Botox Gets FDA Approval for Treating Crow’s Feet

There is a new approved use for Botox Cosmetic. Beginning in September 2013, Botox officially received the Food and Drug Administration’s (FDA) seal of approval for treating crow’s feet. These are lines that form around the corners of your eyes caused by smiling, frowning, or squinting.

Botox has been used cosmetically to treat frown lines with the FDA’s approval since 2002. These are the lines that form between the eyebrows, also know as glabellar lines. Botox is delivered by intramuscular injection through a fine needle. Over the course of a week it relaxes lines or wrinkles caused by muscle movement. Both frown lines and crows feet can be treated at the same time.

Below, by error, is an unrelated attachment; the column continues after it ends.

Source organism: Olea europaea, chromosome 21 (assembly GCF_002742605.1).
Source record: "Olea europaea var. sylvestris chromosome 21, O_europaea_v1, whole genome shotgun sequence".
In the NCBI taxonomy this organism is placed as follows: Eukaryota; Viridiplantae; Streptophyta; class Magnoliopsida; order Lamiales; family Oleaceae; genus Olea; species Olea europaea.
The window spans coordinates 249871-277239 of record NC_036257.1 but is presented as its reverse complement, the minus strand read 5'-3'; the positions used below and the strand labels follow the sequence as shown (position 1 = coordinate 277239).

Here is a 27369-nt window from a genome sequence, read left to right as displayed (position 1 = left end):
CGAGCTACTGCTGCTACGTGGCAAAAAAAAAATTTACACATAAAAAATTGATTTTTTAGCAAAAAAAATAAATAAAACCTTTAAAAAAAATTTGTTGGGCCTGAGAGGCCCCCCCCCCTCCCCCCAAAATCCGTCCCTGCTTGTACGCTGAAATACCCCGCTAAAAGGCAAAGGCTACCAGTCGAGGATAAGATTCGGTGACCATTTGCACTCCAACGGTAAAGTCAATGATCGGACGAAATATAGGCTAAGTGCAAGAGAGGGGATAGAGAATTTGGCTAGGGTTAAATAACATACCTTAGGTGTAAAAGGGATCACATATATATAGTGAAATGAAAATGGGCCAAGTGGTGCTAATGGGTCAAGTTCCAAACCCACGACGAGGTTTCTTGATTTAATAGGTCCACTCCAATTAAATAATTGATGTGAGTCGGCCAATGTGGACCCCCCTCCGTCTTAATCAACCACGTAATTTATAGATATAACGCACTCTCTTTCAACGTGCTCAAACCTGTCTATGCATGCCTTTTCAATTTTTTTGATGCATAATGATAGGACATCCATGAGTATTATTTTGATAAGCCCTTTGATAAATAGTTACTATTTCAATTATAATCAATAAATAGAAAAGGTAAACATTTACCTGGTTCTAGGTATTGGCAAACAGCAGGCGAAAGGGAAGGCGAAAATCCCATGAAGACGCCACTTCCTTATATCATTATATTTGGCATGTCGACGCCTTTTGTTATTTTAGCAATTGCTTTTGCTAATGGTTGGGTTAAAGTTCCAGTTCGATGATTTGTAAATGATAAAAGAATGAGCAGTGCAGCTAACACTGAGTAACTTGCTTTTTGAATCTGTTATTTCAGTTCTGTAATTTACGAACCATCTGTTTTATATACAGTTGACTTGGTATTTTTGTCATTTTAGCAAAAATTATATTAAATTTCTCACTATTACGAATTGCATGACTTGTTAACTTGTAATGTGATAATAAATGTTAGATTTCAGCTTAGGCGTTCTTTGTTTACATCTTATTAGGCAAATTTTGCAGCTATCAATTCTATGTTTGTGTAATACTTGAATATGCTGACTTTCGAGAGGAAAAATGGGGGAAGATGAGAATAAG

crow's feet

Even though using Botox to treat crow’s feet was recently approved by the FDA, providers have used it “off-label” for years, meaning they have used it despite the lack of FDA approval. The FDA’s decision to extend its approval of Botox to treat crow’s feet came after a study conducted by Allergan Inc., the manufacturer of Botox. In the study, 833 adults randomly received either Botox or a placebo injection. The people who received Botox saw a greater reduction in crow’s feet than the placebo group.

Despite the FDA’s approval, it’s likely insurance companies still won’t extend coverage to cosmetic uses of Botox. However, insurance companies usually cover Botox injections for approved medical conditions such as blepharospasm, strabismus (when the eyes are misaligned), chronic migraines, and severe underarm sweating.

The bottom line is, whether you receive Botox injections for medical or cosmetic reasons, you can breathe easy knowing Botox is a safe, FDA-approved product.


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